Is there still a rap against the OWS movement for being ill-defined? It seems I’m still hearing this, even though the fact that one could pretty much paste all the sections of The New York Times to a wall and play “Pin the Tail on the OWS Concern” and a majority of the time you’d stick the pin right on a story the 99 percenters would take issue with. Just because there are unending problems within this country and across the globe doesn’t mean a movement’s attempt to address many of them is misguided or should be dismissed for a lack of clarity.
Anyway, The Nation’s collected a few of the ideas from the 99 percent in a nice forum. Here’s what the editors had to say:
The astonishing growth of Occupy Wall Street reflects a widespread understanding that our political system has failed to address the worst economic disaster since the Great Depression. As William Greider points out in this issue, the housing foreclosure crisis continues to smother the economy, and yet both parties are, for the most part, standing with the banks in denying adequate relief for millions of underwater homeowners. There’s no shortage of smart policy proposals to address the crises that beset us, on everything from housing to fair taxation to corporate governance, student loans and racial justice. The problem is that our politicians are primarily answerable to the 1 percent, who fund their campaigns. The OWS movement is already a success for having raised all these issues—explored in the articles presented here.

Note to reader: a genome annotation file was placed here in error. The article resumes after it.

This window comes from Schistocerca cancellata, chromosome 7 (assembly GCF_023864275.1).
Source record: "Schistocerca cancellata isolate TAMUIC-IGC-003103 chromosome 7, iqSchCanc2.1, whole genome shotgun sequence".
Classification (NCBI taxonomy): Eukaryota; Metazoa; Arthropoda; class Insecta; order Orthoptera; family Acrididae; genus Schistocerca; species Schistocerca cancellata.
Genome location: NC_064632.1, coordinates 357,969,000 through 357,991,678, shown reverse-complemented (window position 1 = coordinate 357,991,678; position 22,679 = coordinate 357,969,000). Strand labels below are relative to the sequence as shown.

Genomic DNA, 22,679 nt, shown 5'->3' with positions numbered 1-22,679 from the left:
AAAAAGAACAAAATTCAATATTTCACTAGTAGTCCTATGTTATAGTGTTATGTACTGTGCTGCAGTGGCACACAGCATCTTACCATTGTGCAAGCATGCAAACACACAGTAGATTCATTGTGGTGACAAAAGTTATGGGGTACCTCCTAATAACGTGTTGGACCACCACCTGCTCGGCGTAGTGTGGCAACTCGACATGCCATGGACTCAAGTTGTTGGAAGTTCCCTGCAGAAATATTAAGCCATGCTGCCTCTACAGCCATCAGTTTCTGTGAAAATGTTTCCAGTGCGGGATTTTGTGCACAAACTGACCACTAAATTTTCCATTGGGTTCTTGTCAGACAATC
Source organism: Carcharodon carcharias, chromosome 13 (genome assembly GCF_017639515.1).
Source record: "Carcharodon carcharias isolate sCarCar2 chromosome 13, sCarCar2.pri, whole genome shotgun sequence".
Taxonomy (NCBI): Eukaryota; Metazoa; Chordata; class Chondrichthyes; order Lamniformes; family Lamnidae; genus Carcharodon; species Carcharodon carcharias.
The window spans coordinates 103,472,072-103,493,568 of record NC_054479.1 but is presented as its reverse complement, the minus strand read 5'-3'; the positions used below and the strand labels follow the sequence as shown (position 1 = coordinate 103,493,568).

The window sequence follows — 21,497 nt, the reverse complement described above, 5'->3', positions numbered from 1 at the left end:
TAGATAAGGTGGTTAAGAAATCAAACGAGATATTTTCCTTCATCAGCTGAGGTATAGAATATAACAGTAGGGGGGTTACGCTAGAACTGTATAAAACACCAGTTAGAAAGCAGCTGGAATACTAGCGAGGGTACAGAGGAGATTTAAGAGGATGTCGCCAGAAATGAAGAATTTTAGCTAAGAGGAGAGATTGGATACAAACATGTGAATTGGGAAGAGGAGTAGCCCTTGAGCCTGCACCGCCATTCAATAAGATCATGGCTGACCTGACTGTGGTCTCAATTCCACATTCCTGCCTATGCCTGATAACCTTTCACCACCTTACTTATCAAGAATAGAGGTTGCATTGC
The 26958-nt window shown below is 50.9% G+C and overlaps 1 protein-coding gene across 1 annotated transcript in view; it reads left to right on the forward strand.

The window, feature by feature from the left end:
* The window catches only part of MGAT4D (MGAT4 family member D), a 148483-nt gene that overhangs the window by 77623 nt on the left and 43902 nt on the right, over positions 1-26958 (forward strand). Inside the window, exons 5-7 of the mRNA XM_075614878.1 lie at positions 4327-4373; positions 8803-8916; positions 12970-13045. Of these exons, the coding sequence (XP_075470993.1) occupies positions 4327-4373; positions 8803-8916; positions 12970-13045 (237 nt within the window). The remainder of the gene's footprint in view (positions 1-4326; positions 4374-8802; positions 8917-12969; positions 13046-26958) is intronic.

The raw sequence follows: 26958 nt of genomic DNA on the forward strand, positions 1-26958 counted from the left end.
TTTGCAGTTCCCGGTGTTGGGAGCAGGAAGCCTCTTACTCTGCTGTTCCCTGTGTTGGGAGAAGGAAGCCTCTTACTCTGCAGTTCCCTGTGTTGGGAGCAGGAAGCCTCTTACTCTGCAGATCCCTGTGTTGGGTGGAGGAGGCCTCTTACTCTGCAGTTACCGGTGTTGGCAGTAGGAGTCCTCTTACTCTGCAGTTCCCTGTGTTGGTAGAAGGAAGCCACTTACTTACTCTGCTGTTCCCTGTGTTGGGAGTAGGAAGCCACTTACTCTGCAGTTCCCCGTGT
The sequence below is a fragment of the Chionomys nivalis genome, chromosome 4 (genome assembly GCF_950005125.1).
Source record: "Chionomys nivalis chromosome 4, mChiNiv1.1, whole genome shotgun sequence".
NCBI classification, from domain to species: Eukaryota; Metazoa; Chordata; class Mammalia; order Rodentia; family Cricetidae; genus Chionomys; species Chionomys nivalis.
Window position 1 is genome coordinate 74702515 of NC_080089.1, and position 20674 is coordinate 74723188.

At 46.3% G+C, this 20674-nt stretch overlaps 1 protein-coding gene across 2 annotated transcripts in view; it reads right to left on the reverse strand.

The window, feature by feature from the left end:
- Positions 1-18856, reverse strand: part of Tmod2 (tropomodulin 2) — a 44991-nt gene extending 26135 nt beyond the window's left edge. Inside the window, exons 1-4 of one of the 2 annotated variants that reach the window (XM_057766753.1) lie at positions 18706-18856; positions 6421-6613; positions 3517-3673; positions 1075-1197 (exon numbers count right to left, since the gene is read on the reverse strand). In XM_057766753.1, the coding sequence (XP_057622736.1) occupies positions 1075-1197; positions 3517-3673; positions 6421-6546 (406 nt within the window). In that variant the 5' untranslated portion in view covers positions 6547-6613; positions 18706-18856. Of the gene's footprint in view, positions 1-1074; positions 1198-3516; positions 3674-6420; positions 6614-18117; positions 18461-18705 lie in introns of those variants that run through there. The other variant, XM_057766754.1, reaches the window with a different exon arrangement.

There it is again: The OWS movement has already succeeded, because just a few short months ago much of the press wasn’t talking about all of the things they’re talking about now. Check out The Nation’s forum, including Sam Pizzigati’s “OWS Revives the Struggle for Economic Equality,” Rinku Sen: “Race and Occupy Wall Street,” and much more.
Source: The Nation